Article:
Best Practices for Hospital & Shut-In Visitation

Every good pastor and church will find themselves frequently visiting people in the hospital.  At my church, we visit people who are in the hospital or shut-in every single day.   Every church sets up their visitation ministry a bit differently.  I explain how we set church’s visitation ministry here: How to Organize a Church Visitation Ministry.  But, what do those individual visits look like?  I recently gave our staff some best practices:

  1. Pray before you arrive.  You are representing Jesus, ask how He wants to use you.
  2. Sanitize your hands.  Observe signs regarding masks and other contact precautions when entering a room. If you have been sick talk with the XP about whether you should actually visit.
  3. Turn off your cell phone or set it to silent.
  4. Have a plan.  Know what verses you are going to read.  Always have anointing oil.  When visiting shut-ins always take communion.  
  5. Introduce yourself.  If you don’t know the person, be sure to identify yourself and the fact you are from Calvary.  If the door is shut when you arrive, knock before entering. 
  6. Complete the visit, but don’t obstruct the flow.  Let the hospital staff do their job, at the same time make sure you do yours, even if you have to be assertive.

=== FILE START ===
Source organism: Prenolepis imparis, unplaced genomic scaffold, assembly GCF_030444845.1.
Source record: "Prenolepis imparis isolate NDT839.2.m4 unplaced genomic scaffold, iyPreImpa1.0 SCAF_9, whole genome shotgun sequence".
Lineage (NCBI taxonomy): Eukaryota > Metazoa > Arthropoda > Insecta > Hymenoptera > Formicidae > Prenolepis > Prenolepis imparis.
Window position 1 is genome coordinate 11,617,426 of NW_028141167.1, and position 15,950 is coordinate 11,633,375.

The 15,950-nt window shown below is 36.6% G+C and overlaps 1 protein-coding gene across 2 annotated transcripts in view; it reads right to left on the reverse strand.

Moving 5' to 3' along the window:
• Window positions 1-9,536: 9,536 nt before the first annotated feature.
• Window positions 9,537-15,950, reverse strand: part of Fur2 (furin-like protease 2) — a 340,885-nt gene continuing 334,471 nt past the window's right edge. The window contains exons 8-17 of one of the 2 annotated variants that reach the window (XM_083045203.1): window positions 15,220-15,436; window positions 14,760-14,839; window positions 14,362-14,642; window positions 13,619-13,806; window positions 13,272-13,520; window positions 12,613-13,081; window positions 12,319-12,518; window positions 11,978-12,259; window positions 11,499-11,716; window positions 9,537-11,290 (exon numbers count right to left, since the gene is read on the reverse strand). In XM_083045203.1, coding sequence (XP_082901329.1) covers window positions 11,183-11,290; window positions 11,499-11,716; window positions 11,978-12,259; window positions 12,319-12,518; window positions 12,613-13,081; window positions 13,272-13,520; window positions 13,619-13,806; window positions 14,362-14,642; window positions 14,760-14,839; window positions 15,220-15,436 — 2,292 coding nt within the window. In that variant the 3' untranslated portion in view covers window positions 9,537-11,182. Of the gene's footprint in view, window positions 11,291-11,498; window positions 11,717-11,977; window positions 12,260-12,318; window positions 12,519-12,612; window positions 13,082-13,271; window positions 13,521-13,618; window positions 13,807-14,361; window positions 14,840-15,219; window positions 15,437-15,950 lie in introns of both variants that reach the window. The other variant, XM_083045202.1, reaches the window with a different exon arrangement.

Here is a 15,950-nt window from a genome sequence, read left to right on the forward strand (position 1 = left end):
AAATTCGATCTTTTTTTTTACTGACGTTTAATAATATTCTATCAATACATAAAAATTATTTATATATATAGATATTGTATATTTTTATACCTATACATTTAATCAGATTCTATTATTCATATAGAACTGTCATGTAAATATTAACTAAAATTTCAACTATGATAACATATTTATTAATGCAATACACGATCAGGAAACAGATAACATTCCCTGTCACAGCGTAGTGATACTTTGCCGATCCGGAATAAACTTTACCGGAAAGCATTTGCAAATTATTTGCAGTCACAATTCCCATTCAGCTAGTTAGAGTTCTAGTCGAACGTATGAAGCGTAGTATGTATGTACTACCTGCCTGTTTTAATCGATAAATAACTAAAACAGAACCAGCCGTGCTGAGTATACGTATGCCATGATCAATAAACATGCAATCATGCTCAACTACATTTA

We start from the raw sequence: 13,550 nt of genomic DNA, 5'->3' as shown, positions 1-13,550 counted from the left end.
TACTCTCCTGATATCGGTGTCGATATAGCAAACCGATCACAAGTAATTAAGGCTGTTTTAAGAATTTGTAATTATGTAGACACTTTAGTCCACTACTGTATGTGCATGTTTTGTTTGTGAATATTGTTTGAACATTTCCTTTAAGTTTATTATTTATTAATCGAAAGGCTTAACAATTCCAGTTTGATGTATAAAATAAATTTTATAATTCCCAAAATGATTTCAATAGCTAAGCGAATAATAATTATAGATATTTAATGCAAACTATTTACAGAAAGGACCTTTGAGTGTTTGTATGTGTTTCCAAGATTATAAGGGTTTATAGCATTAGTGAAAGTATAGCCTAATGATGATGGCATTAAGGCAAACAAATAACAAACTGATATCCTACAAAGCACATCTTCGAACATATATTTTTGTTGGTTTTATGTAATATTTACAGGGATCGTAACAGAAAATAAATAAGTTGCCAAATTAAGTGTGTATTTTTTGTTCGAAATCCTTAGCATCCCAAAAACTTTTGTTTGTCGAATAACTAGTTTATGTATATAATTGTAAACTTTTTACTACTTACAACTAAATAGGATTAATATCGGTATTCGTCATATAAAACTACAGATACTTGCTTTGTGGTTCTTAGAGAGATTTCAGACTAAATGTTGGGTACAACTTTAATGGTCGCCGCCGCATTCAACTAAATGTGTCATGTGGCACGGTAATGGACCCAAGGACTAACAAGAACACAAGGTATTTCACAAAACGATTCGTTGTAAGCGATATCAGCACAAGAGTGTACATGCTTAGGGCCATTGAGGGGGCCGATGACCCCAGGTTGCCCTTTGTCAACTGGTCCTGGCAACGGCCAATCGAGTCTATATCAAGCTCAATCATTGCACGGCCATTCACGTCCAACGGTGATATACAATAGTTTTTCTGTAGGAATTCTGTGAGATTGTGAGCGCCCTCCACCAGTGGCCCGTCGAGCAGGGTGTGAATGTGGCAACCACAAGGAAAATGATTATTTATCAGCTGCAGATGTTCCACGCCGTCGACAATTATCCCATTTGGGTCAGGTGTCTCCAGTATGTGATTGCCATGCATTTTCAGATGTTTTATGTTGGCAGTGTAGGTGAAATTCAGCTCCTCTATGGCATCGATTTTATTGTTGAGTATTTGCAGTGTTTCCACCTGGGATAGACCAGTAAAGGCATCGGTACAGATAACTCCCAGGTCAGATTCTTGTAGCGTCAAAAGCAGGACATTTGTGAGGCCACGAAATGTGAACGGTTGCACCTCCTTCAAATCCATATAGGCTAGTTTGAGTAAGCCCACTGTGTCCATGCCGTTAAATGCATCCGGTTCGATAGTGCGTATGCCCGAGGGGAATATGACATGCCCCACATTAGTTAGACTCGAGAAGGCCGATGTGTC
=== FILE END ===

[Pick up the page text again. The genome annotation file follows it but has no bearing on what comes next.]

7. Keep it short.  Being a patient can be exhausting.  Keep your hospital visits to about 10-15 minutes.  For shut-ins, a lot depends on the situation, but 30 minutes is a good rule of thumb.
  8. Don’t rush out the door, or even seem rushed.  Take the time to sit down, always in a chair and never on the bed.  Take your coat off and don’t make it seem like you are stopping by just to do a job.  If you sense you should stay, then stay.  Even if that means you are sitting quietly with the person, not even talking.
  9. Be sensitive, but not timid.  Ask questions about what is going on in their life, but if you sense they are being private don’t press.
  10. Pray.  Always pray for the person you are visiting.  Ask permission, but always offer to anoint with oil.
  11. Remember the family.  They often require pastoral care too.  A great practice is to call the family after visiting with their loved one.
  12. Send your report.  You should email a report of your visits to *******@*********.***. 

Please note: I reserve the right to delete comments that are offensive or off-topic.

Leave a Reply

Your email address will not be published. Required fields are marked *